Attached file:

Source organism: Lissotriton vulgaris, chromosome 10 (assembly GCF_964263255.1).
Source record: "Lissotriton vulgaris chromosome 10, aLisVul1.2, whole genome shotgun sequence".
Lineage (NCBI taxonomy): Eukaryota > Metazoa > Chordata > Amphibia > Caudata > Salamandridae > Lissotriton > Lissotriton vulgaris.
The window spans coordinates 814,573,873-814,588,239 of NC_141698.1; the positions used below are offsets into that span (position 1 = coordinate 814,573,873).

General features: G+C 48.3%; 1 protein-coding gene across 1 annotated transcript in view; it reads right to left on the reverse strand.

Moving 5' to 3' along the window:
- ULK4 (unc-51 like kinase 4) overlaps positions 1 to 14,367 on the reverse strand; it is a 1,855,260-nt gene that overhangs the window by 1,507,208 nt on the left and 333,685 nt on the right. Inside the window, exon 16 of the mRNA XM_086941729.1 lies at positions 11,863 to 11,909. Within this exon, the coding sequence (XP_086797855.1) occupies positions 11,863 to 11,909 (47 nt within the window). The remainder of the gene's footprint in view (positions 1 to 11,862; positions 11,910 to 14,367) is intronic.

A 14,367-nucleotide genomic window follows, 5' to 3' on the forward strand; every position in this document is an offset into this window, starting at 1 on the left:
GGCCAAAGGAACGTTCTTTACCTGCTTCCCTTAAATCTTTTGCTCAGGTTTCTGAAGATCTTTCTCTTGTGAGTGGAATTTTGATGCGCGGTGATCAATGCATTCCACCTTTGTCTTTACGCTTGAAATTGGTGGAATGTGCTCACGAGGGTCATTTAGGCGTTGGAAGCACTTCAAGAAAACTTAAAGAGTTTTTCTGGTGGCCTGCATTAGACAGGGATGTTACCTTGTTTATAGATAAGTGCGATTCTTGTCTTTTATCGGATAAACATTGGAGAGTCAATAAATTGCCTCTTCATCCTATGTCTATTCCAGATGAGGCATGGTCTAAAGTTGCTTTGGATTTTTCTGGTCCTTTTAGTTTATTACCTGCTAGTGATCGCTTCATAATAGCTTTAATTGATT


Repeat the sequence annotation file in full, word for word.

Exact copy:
Source organism: Lissotriton vulgaris, chromosome 10 (assembly GCF_964263255.1).
Source record: "Lissotriton vulgaris chromosome 10, aLisVul1.2, whole genome shotgun sequence".
Lineage (NCBI taxonomy): Eukaryota > Metazoa > Chordata > Amphibia > Caudata > Salamandridae > Lissotriton > Lissotriton vulgaris.
The window spans coordinates 814,573,873-814,588,239 of NC_141698.1; the positions used below are offsets into that span (position 1 = coordinate 814,573,873).

General features: G+C 48.3%; 1 protein-coding gene across 1 annotated transcript in view; it reads right to left on the reverse strand.

Moving 5' to 3' along the window:
- ULK4 (unc-51 like kinase 4) overlaps positions 1 to 14,367 on the reverse strand; it is a 1,855,260-nt gene that overhangs the window by 1,507,208 nt on the left and 333,685 nt on the right. Inside the window, exon 16 of the mRNA XM_086941729.1 lies at positions 11,863 to 11,909. Within this exon, the coding sequence (XP_086797855.1) occupies positions 11,863 to 11,909 (47 nt within the window). The remainder of the gene's footprint in view (positions 1 to 11,862; positions 11,910 to 14,367) is intronic.

A 14,367-nucleotide genomic window follows, 5' to 3' on the forward strand; every position in this document is an offset into this window, starting at 1 on the left:
GGCCAAAGGAACGTTCTTTACCTGCTTCCCTTAAATCTTTTGCTCAGGTTTCTGAAGATCTTTCTCTTGTGAGTGGAATTTTGATGCGCGGTGATCAATGCATTCCACCTTTGTCTTTACGCTTGAAATTGGTGGAATGTGCTCACGAGGGTCATTTAGGCGTTGGAAGCACTTCAAGAAAACTTAAAGAGTTTTTCTGGTGGCCTGCATTAGACAGGGATGTTACCTTGTTTATAGATAAGTGCGATTCTTGTCTTTTATCGGATAAACATTGGAGAGTCAATAAATTGCCTCTTCATCCTATGTCTATTCCAGATGAGGCATGGTCTAAAGTTGCTTTGGATTTTTCTGGTCCTTTTAGTTTATTACCTGCTAGTGATCGCTTCATAATAGCTTTAATTGATT